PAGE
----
For a fleeting moment, when he waded into his own fast-medium bowlers after the defeat in the fourth one-day international against New Zealand in Hamilton on Tuesday, India captain Mahendra Singh Dhoni appeared to have forgotten that the fast bowlers on tour lack experience.
It is ironic that a man who believes that experience is crucial when it comes to leading the Indian team at the ICC Cricket World Cup does not think it necessary for his faster bowlers to have such benefits. As a leader, it does not become of him to have slipped in a line that suggests the bowlers do not use their brains.
Dhoni may have spoken the truth when he said a captain needs to have the experience of leading the team in close to a 100 games before leading the side at the World Cup. But when that truth emanates from him rather than the selectors, it does not send the best signals. There really was no need for him to appoint himself skipper.
To get back to his criticism of the fast-medium bowlers, Dhoni should not be seen leading the lynch-mob against them. Of course, they have been disappointing but if batting has been India’s strength, why has it made such a hash of things? For instance, quite apart from little criticism of shot selection, not much has been said about the number of dot balls that the Indian batsmen played.
In four games so far on the current tour, Indian batsmen have played 583 dot balls. The only game in which New Zealand batsmen played more dot balls was the second but India showed urgency since there were only 42 overs during the chase. The fourth match, with India taking first strike, was the worst with 165 dot balls. If India reduced this by 10 per cent, they would have had at least extra 16 runs to bowl with.
After all, there are not too many Indian fastmedium bowlers who make the opposition quake in their boots. Of course, those who get the new cricket ball to swing – and reverse it when it is old – are treated with respect but there are no Indian bowlers who evoke anything even remotely like fear.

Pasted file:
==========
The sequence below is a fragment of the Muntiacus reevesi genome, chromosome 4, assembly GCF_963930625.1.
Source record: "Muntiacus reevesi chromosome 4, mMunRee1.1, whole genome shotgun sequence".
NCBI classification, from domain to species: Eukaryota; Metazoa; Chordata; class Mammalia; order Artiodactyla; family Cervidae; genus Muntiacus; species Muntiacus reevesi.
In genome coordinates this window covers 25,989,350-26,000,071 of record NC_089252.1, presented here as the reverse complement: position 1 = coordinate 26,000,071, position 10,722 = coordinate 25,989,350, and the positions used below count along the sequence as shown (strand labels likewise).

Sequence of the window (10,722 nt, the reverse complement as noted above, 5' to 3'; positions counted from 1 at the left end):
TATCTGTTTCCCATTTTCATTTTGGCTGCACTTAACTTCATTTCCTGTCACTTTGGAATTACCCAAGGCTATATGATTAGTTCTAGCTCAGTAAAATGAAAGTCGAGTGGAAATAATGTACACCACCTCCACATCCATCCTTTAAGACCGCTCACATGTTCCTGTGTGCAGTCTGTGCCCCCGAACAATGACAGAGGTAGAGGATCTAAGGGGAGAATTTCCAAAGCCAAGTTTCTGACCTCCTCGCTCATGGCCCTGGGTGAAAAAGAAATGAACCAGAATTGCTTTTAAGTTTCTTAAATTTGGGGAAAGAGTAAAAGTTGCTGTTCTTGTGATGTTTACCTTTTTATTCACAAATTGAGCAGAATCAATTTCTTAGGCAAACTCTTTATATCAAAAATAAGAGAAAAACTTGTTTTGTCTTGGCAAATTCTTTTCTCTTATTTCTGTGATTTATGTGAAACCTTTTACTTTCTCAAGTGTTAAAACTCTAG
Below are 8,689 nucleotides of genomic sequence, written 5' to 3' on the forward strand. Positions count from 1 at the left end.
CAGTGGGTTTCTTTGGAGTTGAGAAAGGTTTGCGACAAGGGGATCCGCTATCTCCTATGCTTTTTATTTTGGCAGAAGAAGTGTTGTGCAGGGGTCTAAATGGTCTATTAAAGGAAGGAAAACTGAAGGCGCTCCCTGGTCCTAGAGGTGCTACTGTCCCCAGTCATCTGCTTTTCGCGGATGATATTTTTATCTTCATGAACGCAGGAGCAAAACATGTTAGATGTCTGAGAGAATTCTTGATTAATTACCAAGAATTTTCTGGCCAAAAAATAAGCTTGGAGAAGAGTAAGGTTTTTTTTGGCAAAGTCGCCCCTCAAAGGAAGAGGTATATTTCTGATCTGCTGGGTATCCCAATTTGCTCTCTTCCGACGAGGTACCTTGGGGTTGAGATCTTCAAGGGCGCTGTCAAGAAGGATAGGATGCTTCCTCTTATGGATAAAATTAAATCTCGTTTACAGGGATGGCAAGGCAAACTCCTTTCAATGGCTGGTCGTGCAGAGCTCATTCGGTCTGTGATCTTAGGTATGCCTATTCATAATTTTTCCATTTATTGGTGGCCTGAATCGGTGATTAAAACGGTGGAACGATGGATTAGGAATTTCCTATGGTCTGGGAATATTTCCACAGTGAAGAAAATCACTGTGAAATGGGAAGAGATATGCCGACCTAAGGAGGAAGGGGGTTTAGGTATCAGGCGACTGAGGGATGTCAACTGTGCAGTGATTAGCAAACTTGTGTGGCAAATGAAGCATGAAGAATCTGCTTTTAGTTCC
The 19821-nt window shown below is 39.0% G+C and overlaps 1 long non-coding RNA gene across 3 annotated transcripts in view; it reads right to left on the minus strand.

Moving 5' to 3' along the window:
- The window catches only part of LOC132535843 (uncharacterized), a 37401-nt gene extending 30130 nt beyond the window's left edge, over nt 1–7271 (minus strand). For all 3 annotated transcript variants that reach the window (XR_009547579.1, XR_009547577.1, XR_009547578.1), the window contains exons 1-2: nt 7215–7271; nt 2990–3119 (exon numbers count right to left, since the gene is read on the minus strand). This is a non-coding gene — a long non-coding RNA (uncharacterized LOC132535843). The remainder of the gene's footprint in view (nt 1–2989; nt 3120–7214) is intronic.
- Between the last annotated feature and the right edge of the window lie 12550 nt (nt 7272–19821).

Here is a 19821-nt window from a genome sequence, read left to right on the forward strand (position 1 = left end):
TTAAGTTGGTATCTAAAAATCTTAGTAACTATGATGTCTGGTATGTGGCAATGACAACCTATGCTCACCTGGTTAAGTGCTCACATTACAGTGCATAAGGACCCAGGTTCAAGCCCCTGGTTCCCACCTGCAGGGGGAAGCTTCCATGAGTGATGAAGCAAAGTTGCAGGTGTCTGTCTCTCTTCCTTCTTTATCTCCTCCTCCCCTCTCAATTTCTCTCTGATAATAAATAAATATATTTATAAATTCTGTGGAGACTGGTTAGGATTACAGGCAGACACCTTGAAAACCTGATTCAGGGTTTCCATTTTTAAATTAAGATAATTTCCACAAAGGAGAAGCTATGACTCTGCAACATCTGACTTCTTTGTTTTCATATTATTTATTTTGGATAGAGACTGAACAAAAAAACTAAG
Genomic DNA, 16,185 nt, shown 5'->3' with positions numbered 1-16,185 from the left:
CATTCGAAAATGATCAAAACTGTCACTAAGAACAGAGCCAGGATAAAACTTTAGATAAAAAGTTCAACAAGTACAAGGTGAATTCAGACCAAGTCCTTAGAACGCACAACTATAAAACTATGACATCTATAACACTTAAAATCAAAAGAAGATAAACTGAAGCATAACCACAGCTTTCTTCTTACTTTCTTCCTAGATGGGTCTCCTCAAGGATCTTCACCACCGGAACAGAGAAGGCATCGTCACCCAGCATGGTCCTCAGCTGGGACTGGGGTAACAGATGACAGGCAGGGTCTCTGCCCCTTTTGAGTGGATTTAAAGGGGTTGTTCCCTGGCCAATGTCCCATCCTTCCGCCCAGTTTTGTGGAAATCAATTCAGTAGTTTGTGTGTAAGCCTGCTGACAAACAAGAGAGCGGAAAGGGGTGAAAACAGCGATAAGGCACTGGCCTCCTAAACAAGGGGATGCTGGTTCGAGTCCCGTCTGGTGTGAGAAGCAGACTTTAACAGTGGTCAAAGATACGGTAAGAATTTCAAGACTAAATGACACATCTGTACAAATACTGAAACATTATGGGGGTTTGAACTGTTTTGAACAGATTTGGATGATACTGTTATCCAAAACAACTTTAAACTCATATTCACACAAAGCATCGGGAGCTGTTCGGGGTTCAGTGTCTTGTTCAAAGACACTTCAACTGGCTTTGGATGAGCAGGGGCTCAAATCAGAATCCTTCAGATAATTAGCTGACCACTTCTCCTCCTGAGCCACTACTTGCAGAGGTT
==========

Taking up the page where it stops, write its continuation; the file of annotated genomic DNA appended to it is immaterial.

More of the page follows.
Having come under much pressure to leave Suresh Raina out of the XI, Dhoni did not have the choice of employing his handy off-spin bowling in Hamilton but it was disappointing that he did not use Rohit Sharma to plug that gap. It was made worse by his preferring to bowl Ambati Rayudu, him with the not-so-clean action.
This was symptomatic of the tactical mistakes that India made, starting with the selectors making a poor decision not to have sent a third opener on the tour. And when the tour selectors chose to drop Shikhar Dhawan, they had to juggle the whole batting order.
The consequences were disastrous, to say the least. In a do-or-die game, India’s best batsman Virat Kohli was sacrificed as opener simply because there was no option, what with Ajinkya Rahane having ruled himself out of that role some moons ago by insisting that he was primarily a middle-order batsman.
Fans of Indian cricket can only hope Dhoni will get back to being calm and composed in the face of adversity rather than continue to apportion blame in public. The more he comes across a being critical of the resources at his disposal, the tougher it will get for him to forge a combination that can compete in the ICC Cricket World Cup next year.